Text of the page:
Sisi’s regime continues to eliminate judicial independence

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The new judicial movement of the judges of the State Council, one of Egypt’s main judicial institutions, included the transfer of Counselor Sami Darwish. Darwish was a member of the court that invalidated the agreement to relinquish Egypt’s sovereignty over the islands of Tiran and Sanafir in favour of Saudi Arabia in 2016, from the Supreme Administrative Court to the Board of Commissioners in Court, which is a demotion, as well as being in violation of the State Council Regulations regarding members’ affairs. This is a new episode in the series of revenge against the independent judges who refuse to obey the orders of the Egyptian regime.

The judges of Tiran and Sanafir are in the circle of revenge

The process of revenge against Chancellor Sami Darwish began earlier this month, when his son Omar was excluded from the appointments of the State Council for “security reasons,” even though he obtained an honours grade in college, in addition to passing all stages of appointment and medical examination. Omar Darwish submitted a strongly worded complaint to the President of the State Council against his exclusion from the appointment: “If the real and undeclared reason for my exclusion from the appointment to the State Council is to take revenge on my father because of judicial rulings he wrote and participated in issuing, then all jobs become easier, and even life becomes easier. I do not accept revenge or pressure on him in his work because of me.”

In his grievance, Omar added: “Justice was absent from your council, and it was a niche for justice, and the decision appealed against left me in the position of an assistant delegate and skipped me in violation of the law and was not based on a valid reason and was similar to the usurpation of power and a deviation in its use.” It seems that these sincere words trampled on the wound, so the state wanted to take revenge on Sami Darwish, for daring his son to object in this way, which was considered impolite.

Judicial sources confirmed, in press statements, that the transfer of Counselor Sami Darwish from the Supreme Administrative Court to the commissioners’ body violates the council’s regulation, which stipulates that the transfer of any member of the Supreme Administrative Court is not permissible except after his approval or at his request, which did not happen in the decision to transfer Darwish, what is considered a violation of the regulations. The arrows of revenge against the judges of the Tiran and Sanafir case first hit the venerable Counselor Yahya Al-Dakrouri, the head of the court that invalidated the maritime border demarcation agreement with Saudi Arabia, as he was excluded from the presidency of the State Council in 2017, despite his eligibility for the position according to the rule of seniority.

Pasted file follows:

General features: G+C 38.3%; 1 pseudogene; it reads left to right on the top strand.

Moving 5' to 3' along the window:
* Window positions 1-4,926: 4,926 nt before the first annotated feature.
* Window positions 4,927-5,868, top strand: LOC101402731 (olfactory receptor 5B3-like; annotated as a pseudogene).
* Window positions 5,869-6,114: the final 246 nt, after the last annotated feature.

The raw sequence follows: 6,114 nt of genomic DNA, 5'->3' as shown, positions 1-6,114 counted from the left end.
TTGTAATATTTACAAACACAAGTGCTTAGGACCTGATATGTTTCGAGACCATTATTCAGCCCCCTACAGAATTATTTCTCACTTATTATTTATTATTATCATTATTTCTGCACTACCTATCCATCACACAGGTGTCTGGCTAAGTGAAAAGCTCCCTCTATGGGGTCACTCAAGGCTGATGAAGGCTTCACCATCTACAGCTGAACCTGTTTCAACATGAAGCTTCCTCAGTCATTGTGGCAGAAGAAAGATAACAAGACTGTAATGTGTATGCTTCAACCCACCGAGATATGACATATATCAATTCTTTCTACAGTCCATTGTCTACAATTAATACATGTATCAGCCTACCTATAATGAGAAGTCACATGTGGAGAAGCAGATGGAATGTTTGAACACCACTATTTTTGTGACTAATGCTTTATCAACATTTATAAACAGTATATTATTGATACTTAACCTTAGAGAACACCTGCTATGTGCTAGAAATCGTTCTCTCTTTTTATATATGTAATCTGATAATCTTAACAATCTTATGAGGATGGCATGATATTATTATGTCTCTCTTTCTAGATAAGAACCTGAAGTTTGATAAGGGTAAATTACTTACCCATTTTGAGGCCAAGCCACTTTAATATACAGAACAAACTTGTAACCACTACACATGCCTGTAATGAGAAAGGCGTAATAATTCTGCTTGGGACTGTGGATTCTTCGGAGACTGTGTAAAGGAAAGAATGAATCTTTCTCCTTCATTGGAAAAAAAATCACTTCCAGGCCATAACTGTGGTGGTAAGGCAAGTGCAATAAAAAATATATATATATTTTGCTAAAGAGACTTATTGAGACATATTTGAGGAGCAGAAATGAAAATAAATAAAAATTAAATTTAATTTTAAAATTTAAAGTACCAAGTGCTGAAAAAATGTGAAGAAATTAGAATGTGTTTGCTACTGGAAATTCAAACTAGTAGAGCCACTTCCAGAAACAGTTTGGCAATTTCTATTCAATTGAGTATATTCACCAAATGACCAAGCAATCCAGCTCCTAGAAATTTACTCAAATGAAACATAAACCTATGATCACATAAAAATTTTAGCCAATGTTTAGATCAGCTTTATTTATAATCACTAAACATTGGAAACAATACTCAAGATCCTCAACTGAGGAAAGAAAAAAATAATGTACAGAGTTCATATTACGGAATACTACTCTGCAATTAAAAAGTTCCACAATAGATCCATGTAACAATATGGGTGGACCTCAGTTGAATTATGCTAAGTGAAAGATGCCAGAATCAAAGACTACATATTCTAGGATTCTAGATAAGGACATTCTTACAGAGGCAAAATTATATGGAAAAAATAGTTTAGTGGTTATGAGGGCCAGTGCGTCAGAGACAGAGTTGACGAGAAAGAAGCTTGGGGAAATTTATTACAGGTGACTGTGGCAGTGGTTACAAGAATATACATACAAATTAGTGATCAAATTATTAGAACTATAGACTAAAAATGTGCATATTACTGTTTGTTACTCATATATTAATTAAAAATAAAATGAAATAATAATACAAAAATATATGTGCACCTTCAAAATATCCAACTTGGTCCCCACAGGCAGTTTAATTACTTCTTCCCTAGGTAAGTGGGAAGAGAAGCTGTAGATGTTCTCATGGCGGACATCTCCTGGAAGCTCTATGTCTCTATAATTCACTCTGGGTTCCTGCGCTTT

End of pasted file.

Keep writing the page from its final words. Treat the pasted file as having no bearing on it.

Sisi issued a legal amendment specifically to deprive Counselor El-Dakrouri of his right to be appointed as head of the State Council. The amendment to the new law stipulated that the president would have the authority to choose the head of the State Council from among the three advisors nominated by the Council’s General Assembly from among the seven oldest deputies of the council’s speaker, instead of applying the rule of seniority that the council has followed since its establishment in 1946.

Every independent judge is a target for revenge

In May 2015, the Egyptian authorities referred the two judges, Assem Abdel-Jabbar and Hisham Raouf, to investigation on charges of “engaging in politics,” against the background of the two judges’ participation in preparing a draft law against torture in Egypt. The United Group for Lawyers and Legal Consultants held an expert workshop in March 2015 to present and discuss a draft law, which was prepared with the participation of legal experts and advisers, including Judges Hisham Raouf and Assem Abdel Jabbar, who are supervising the draft, to combat the crime of torture in Egyptian law. They are also checking it is in line with the provisions of the constitution, international standards, and is in line with the recommendations that Egypt agreed to accept during the universal periodic review session of its human rights before the United Nations Human Rights Council in November 2014.

The United Group submitted the text of the draft law to the relevant state ministries, including the Ministry of Justice, as well as sending it to the president to consider it, but was surprised when the director of the United Group was summoned, the well-known human rights lawyer Nejad Al-Borai, for investigation, as well as summoning the two judges, Assem Abd Al-Jabbar and Hisham Raouf, for the same purpose, as they were accused of “working in politics.”

In a further abuse of the two judges, the case remained open for four years, during which an attempt was made to refer them to retirement, and they were deprived of a large part of their salaries, in a message to every independent judge seeking to establish a homeland that respects human rights, that the punishment will be severe. Prior to this incident, dozens of judges were referred to compulsory retirement or dismissed from their jobs, claiming that they were engaged in politics and advocating for a particular political faction in violation of the law, because of their rejection of the first military coup that took place in 2013.

These facts confirm that the regime’s talks about the establishment of a state of justice and about the independence of the judiciary are all illusions promoted by a dictatorial regime. As for the clear truth, it is that there is no independent judiciary in Egypt, and every independent judge will be subject to punishment if it is not today, tomorrow or the day after tomorrow. An independent judge is a conviction for the entire system and a threat to the system and its image.